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Ludwig van BEETHOVEN (1770-1827)
The Piano Sonatas: Volume I
Sonata No. 15 in D, Op. 28, Pastoral [27:45]
Sonata No. 25 in G, Op. 79 [10:16]
Sonata No. 8 in C minor, Op. 13, Pathétique [19:12]
Sonata No. 28 in A, Op. 101 [26:00]
Steven Masi (piano)
rec. 2-4 November, 2011, Patrych Sound Studios, New York City
CONCEZIO PRODUCTIONS 884501832373 [73:13]

Steven Masi's new cycle of the Beethoven sonatas starts with a bold choice of four great works that are very different from one another. The results are divided between successful and less so. Best is the famous Pathétique, strong of spine and lyrical too, with some of Masi's idiosyncrasies - take the rhythms of the introduction, or the clear accompaniment in the adagio's central passages - perking up my ears. I'm pretty jaded about this piece, have heard it too many times, but Masi brought back my interest and curiosity and gave me greater pleasure than any performance has in years.
 
On the other hand, the Pastoral sonata begins so slowly that Masi manages to be both eccentric and pedantic at the same time. Depending on the passage, the tempo can be breathtaking or dull, but it's possible to achieve glowing lyricism at far faster speeds, like Andrea Lucchesini (24:22), Ivan Moravec (23:17), or François-Frédéric Guy (24:02). The first movement of the tiny gem No. 25 (Op. 79) has a similarly heavy tread, which is a shame, because the rest of Masi's performance is more or less impeccable.
 
The disc ends with a joyous reading of Sonata No. 28 (Op. 101), Masi bringing Bach-like precision and grandeur to the counterpoint of the finale. Combined with the irresistible pull of the final minutes, this makes for a compelling reading, so the second half of the CD is much better than the first.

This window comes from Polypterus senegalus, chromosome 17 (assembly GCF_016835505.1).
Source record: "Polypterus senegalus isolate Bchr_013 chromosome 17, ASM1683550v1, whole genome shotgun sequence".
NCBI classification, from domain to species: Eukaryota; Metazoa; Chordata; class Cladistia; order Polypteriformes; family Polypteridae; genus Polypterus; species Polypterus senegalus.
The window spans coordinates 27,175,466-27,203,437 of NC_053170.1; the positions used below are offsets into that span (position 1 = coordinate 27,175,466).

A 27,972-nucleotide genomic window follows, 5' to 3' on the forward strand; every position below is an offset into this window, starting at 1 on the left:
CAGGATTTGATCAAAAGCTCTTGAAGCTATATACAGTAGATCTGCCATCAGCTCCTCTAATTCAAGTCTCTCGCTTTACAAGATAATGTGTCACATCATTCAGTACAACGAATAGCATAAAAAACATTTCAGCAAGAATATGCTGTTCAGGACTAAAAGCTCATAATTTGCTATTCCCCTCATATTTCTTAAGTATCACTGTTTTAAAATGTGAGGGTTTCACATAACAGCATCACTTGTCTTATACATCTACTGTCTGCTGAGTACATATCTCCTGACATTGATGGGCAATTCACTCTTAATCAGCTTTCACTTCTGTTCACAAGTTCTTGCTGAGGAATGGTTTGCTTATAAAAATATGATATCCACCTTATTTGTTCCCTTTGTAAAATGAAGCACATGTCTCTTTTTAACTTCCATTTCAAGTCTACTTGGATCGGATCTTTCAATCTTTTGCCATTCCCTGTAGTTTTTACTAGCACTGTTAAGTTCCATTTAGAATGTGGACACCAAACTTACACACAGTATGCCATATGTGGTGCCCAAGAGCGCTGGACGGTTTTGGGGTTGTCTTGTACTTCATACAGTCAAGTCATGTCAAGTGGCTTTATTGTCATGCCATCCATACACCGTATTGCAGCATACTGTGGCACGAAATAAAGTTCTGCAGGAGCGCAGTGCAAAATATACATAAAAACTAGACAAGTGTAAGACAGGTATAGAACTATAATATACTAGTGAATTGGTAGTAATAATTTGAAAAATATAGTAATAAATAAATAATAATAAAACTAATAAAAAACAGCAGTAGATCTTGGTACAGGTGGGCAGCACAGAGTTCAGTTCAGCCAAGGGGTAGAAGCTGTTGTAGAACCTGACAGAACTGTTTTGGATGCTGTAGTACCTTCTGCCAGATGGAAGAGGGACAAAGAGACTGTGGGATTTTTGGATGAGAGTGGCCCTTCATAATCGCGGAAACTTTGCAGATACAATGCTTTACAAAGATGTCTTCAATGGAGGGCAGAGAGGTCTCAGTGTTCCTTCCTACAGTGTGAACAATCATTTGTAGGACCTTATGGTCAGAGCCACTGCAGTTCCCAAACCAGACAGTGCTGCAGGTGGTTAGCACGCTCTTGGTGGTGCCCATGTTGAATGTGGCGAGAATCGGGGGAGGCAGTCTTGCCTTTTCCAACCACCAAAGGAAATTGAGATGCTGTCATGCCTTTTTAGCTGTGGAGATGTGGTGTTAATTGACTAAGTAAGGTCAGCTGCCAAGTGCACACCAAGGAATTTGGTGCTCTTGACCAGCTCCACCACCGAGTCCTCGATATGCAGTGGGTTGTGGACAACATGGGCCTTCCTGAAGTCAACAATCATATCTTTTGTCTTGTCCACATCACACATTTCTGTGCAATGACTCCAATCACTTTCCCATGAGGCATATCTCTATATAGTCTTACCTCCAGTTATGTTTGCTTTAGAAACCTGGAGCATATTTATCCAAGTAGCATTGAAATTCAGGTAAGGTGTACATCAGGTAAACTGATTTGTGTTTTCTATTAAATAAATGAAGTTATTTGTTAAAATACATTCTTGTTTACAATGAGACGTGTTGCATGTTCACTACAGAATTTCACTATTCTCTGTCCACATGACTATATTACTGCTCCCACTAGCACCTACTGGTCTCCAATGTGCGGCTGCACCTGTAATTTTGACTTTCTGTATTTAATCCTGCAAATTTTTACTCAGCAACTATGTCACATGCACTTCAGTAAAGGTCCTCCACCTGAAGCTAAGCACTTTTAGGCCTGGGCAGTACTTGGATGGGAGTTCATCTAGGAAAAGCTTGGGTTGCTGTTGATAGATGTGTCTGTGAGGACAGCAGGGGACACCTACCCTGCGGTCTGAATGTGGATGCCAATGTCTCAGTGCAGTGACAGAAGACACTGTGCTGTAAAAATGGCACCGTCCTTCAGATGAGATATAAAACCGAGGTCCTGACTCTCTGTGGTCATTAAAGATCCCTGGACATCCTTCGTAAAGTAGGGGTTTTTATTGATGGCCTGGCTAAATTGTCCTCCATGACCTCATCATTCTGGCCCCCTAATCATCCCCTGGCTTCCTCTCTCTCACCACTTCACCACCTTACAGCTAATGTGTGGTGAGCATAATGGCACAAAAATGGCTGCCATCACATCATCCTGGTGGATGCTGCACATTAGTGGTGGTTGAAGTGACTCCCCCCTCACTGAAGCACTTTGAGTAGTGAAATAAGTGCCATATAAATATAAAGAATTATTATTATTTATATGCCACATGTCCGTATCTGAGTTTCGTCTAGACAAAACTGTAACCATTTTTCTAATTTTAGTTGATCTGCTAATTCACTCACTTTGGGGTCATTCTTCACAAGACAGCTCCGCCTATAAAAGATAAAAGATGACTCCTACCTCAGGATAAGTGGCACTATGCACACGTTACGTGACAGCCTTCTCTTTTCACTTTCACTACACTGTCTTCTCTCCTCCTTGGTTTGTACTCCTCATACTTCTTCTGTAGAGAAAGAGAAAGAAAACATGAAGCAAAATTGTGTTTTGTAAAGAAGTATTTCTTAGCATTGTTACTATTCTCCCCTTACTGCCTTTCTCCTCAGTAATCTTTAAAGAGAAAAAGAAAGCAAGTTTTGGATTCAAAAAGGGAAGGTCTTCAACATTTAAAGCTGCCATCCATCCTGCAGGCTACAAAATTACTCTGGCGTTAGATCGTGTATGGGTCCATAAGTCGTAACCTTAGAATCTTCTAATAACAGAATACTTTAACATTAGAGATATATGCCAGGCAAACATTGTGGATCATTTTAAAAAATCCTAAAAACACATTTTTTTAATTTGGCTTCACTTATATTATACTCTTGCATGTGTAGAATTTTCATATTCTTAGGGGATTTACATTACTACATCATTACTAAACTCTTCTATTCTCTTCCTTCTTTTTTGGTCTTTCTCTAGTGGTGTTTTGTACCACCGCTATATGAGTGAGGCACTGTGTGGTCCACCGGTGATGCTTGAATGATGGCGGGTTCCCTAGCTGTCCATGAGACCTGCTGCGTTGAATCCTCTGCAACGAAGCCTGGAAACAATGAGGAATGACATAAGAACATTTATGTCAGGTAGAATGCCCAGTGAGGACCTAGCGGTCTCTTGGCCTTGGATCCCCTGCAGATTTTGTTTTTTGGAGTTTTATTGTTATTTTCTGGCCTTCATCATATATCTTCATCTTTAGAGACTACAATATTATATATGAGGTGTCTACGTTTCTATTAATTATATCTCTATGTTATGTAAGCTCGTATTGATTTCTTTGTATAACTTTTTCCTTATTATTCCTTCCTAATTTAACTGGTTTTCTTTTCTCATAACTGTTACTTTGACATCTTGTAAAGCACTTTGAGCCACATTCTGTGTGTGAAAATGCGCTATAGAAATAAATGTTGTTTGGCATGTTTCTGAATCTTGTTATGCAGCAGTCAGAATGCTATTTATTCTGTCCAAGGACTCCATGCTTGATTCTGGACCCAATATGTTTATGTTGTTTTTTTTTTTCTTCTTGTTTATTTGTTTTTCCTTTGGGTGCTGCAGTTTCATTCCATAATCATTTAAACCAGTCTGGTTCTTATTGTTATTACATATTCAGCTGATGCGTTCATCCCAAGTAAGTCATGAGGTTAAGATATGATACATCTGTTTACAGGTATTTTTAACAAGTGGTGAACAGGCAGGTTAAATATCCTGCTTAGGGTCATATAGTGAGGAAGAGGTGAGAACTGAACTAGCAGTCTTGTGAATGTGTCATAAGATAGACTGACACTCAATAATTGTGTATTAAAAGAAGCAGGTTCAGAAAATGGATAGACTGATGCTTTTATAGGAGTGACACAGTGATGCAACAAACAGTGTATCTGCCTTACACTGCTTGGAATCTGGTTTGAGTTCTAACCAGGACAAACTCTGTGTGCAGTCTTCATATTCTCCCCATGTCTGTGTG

The sound quality is a little boxy and studio-bound, with some very fine playing in the Pathétique spoiled by glassy treble - and at 3:26 in that sonata's adagio, a loud click. This is one of two Beethoven sonata CDs to arrive in my listening pile this summer from recording engineer Joseph Patrych, and the other (with pianist Beth Levin) was much worse. There's an executive producer named David Strathairn, and I wonder if this is the same David Strathairn who is an Oscar-nominated actor: Good Night and Good Luck, Lincoln. They've been in the same room together, at least; Strathairn narrated a multimedia program about the life of Robert Schumann, and news reports on the event mention that Masi was in the audience.
 
Repeated listening has made me look with greater kindness on this disc. The Pathétique is restorative; No. 28 is another major success. Not everything is to my liking, and I wish the sound opened up a bit and was kinder to the treble, but Steven Masi's playing is interesting enough that I look forward to being stimulated and challenged by future volumes.
 
Brian Reinhart 

Masterwork Index: Beethoven piano sonatas

Experience Classicsonline